PVCA petitions to keep print in Australia

The Print and Visual Communications Association (PVCA), together with The Australian Manufacturing Workers’ Union (AMWU), and Marvel Bookbinding and Print Finishing, has called for all levels of government to immediately shift all their printing to Australian businesses. 

In support of this, PVCA launched an online industry petition, calling print and packaging industry members to e-sign the appeal.

The appeal was initially addressed to the treasurer and senior ministers seeking urgent redress on government print procurement, to ensure that print work and the money from it is being spent with Australian SMEs.

It has since escalated this communication to prime minister Scott Morrison.

Printing businesses across the country are seeing a drastic reduction in work as a result of the collapse of the hospitality, tourism, and entertainment industries, PVCA CEO Andrew Macaulay said.

“If the national cabinet, prime minister and state premiers can make sweeping decisions to shut down private businesses, they can certainly give a directive to their own departments and operating entities to only procure from Australian SMEs. For government to be spending taxpayer money in China on print today is reprehensible”, Macaulay said.

“Many of our members are looking at either standing down their workforce, or reducing the hours that they work because there just aren’t enough print jobs coming in. 

“It is inexcusable that any taxpayer money is being spent overseas on products and services that Australian small and medium enterprises (SMEs) are ready, willing and available to supply government.”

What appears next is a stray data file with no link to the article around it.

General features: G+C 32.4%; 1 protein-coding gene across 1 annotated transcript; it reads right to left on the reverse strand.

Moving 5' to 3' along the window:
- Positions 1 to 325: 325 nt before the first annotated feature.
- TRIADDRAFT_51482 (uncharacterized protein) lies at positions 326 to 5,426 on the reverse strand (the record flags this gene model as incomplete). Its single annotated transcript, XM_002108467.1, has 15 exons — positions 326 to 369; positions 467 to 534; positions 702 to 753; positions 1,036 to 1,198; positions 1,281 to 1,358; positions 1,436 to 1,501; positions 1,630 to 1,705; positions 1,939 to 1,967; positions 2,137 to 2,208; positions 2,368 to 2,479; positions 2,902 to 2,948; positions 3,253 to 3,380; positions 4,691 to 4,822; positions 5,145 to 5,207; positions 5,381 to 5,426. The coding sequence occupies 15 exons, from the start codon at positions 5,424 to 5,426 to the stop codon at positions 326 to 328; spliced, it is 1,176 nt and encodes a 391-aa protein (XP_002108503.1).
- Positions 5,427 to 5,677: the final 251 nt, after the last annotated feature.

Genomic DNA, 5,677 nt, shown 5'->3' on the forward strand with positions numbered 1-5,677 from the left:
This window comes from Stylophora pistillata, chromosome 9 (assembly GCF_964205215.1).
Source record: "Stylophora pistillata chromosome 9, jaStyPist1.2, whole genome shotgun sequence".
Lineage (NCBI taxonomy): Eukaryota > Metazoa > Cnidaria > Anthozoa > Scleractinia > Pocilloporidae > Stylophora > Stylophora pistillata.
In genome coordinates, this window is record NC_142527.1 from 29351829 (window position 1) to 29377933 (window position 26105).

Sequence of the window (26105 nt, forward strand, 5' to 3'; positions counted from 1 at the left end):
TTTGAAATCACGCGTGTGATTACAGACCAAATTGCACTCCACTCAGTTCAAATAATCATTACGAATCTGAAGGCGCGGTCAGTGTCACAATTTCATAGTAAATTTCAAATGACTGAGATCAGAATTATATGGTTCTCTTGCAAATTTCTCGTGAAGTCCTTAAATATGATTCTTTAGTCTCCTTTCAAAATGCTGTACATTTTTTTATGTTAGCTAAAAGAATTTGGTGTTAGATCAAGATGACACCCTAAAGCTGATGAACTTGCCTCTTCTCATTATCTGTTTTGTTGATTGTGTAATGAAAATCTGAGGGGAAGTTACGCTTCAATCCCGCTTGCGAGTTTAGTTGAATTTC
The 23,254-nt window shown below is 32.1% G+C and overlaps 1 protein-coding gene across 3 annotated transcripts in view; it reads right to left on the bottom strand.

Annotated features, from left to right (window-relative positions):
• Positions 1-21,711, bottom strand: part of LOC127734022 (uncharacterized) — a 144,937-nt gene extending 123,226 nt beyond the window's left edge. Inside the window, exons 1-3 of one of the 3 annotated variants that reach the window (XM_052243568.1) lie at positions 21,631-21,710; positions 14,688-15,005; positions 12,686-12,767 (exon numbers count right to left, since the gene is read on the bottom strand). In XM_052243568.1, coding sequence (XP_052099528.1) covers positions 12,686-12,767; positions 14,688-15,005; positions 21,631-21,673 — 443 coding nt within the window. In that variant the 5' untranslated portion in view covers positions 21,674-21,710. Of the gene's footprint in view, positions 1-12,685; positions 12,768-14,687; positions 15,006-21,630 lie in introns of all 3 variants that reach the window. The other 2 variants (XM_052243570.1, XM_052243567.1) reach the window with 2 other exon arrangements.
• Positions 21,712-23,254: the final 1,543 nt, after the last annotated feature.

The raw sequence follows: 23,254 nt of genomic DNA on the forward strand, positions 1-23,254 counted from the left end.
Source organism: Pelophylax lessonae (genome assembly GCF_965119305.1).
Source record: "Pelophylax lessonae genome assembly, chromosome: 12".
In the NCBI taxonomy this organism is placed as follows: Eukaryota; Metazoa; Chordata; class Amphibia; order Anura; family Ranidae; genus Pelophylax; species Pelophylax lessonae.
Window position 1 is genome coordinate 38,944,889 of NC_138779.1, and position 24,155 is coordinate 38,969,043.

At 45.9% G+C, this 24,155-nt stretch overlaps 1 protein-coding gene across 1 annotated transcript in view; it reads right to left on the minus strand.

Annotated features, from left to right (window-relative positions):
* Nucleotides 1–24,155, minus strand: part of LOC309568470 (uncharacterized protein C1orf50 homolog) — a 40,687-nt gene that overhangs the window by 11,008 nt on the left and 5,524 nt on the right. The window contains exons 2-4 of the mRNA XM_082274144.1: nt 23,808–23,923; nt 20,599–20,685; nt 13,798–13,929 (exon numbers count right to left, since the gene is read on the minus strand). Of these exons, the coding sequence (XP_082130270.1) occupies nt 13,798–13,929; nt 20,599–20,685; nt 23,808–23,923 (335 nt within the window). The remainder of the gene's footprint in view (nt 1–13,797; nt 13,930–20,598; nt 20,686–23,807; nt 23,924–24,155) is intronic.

According to Macaulay, members across the country have provided PVCA with examples of Federal, State and Local Government agencies procuring print from overseas, particularly China.

“At this time of disruption to our economy from COVID-19, and the requirement for Government to spend $300 billion on stimulus packages to assist SME businesses and their employees, it seems incongruous for Government to be spending tax dollars overseas on print that is readily available in Australia,” he said. 

“This procurement could assist Australian SMEs.

“Australian printers provide WH&S benefits, maintain environmental standards, and remunerate within award conditions that all far exceed any of the markets where the Australian Government agencies are procuring their print. The market is not a level playing field.”

The PVCA has suggested a two-pronged approach for the government to take, which includes:

1. Federal, State and Local Government leading by example by mandating the compulsory purchasing of their own print from Australian owned and operated print manufacturers;

2. Federal Government requiring the same WH&S standards, the same environmental standards, the same employee benefits standards it mandates in Australia, from any foreign bidder.

“Australian print and packaging businesses are predominantly SMEs, they operate in every regional town as well as our capital cities and industrial centres,” PVCA addressed, in the appeal.

“Now, is the time for Government to buy Print in Australia. Taxpayer dollars should not be spent in China, when Australian SME printers can provide the same product.

“It is the time for Australian vitality, enterprise and innovation to be the driving force for the re-emergence of a revitalised domestic print industry.”

AMWU national secretary Paul Bastian said the same is occurring with government procurement across the rest of the manufacturing industry.

“Over the past three decades, we’ve seen our governments send manufacturing work offshore because it’s the cheapest option. We need to rethink government procurement policies in this country so that they factor in the benefit of investing in Australian jobs, Australian businesses, and Australian industry,” Bastian said.

“Australian taxpayer money should be spent supporting Australian jobs not just during this crisis but into the future.” 

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